Peace in Winter – Haiku

Peace maker Kurogane
Peace maker Kurogane

Over the wintry
forest, winds howl in rage
with no leaves to blow.

– Soseki

Haiku Poetry

Haiku is a form of Japanese poetry used to describe nature. It is particularly good when used to describe emotions in relation to the seasons. This hub contains haiku poems relating to winter weather.

The classic form of haiku poetry writing is thought to originate in 17th century Japan. There are examples of haiku poems published in Europe during the 18th century, but it was not until the late 20th century that writing poems as haiku became really popular worldwide.

The rules of writing modern haiku vary depending on the country. North American haiku are usually written as a three line poem with a total of 17 syllables. These are split so that the first line has five syllables, the second has seven and the third finishes with five syllables.

Snowflakes glitter on
the sidewalk, the sound of cars
swallowed by snowdrifts

Because Winter is Coming (Poetry by Boris Pasternak)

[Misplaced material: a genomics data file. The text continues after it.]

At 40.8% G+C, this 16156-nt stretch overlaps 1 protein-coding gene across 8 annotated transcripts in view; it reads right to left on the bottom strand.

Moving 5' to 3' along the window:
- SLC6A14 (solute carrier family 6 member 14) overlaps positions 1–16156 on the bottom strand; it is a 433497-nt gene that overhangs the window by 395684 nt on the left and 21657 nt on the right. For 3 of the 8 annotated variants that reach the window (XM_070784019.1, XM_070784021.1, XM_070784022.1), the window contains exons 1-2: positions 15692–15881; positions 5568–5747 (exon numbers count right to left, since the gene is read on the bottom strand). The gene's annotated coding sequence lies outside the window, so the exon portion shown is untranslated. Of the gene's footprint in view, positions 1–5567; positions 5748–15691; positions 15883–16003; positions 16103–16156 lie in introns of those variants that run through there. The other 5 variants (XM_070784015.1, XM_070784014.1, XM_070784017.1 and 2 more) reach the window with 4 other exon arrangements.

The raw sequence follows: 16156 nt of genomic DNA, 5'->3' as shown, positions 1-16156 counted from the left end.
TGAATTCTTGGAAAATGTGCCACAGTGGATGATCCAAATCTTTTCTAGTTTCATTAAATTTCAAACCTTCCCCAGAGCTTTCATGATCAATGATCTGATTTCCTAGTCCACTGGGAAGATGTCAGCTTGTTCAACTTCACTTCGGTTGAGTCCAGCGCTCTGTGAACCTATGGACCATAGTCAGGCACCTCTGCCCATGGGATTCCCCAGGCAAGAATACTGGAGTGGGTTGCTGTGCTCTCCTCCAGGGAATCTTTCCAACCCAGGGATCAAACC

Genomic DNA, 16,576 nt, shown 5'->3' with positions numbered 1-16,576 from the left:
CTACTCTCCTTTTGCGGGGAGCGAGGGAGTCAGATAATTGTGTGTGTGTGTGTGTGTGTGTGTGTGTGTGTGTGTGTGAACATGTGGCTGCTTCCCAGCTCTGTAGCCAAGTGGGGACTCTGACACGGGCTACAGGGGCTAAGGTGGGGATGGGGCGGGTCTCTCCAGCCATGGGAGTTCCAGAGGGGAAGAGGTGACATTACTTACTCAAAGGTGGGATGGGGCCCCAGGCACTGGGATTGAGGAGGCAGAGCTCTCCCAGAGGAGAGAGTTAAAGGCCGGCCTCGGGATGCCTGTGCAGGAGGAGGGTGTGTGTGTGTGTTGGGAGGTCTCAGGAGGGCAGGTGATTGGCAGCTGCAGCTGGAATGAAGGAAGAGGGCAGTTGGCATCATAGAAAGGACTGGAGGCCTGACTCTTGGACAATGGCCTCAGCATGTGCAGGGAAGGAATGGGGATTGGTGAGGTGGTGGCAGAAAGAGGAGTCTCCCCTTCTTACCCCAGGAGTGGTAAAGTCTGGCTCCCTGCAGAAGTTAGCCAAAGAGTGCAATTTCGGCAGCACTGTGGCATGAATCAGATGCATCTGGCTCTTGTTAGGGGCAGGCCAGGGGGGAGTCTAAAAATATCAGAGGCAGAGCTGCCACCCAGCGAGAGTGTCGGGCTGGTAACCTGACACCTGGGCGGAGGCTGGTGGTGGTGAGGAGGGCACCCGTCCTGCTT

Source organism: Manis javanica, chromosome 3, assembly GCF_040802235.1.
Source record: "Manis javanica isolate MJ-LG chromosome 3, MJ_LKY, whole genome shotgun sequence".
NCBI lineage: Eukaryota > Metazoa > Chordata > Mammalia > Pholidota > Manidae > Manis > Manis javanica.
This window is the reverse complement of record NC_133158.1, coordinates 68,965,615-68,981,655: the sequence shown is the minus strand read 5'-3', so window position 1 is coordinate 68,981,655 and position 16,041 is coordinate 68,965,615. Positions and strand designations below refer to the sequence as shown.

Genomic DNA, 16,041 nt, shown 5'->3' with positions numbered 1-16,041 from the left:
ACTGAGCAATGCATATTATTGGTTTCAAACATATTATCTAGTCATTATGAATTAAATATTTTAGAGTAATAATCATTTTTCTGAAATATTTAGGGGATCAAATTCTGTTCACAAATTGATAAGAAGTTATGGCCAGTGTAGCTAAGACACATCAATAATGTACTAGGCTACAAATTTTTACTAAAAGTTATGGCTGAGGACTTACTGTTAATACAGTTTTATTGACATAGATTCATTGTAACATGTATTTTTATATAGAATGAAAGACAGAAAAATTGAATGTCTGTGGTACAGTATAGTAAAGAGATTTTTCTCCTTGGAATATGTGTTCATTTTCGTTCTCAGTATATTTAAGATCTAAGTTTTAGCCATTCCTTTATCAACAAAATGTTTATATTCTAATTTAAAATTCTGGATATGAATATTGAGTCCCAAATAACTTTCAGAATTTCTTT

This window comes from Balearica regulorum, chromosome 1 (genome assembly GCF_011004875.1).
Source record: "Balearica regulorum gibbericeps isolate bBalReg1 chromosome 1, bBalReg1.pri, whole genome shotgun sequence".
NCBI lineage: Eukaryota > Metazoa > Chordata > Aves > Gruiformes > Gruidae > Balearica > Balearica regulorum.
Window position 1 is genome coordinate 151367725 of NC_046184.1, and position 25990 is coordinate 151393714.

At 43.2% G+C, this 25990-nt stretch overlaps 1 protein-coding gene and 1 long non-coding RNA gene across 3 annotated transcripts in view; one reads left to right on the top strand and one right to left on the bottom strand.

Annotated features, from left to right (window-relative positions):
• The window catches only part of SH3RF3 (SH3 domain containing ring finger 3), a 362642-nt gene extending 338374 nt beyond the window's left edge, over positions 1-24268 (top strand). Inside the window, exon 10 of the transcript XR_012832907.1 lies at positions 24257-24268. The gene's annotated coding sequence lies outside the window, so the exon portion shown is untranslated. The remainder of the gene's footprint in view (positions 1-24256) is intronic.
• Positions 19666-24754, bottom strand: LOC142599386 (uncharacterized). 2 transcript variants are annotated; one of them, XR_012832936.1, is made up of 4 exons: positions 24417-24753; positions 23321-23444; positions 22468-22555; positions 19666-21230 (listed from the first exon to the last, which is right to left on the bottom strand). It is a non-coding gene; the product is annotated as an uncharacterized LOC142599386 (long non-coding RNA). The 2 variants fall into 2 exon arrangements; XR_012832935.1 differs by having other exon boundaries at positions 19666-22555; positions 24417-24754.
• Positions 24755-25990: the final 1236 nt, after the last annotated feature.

Happy Holidays
Blizzards were blowing everywhere
Throughout the land.
A candle burned upon the table,
A candle burned.

As midgets in the summer fly
Towards a flame,
The snowflakes from the yard swarmed to
The window pane.

And, on the glass, bright snowy rings
And arrows formed.
A candle burned upon the table,
A candle burned.

And on the white illumined ceiling
Shadow were cast,
As arms and legs and destinies
Fatefully crossed.

Two slippers fell on to the floor
With a light sound,
And waxen tears dripped from the candle
On to a gown.

No object in the misty whiteness
Could be discerned.
A candle burned upon the table,
A candle burned.

A mild draught coming from the corner
Blew on the candle,
Seduction’s heat raised two wings crosswise
As might an angel.

It snowed and snowed that February
All through the land.
A candle burned upon the table,
A candle burned.

1946. By Boris Pasternak. Translated by Alex Miller.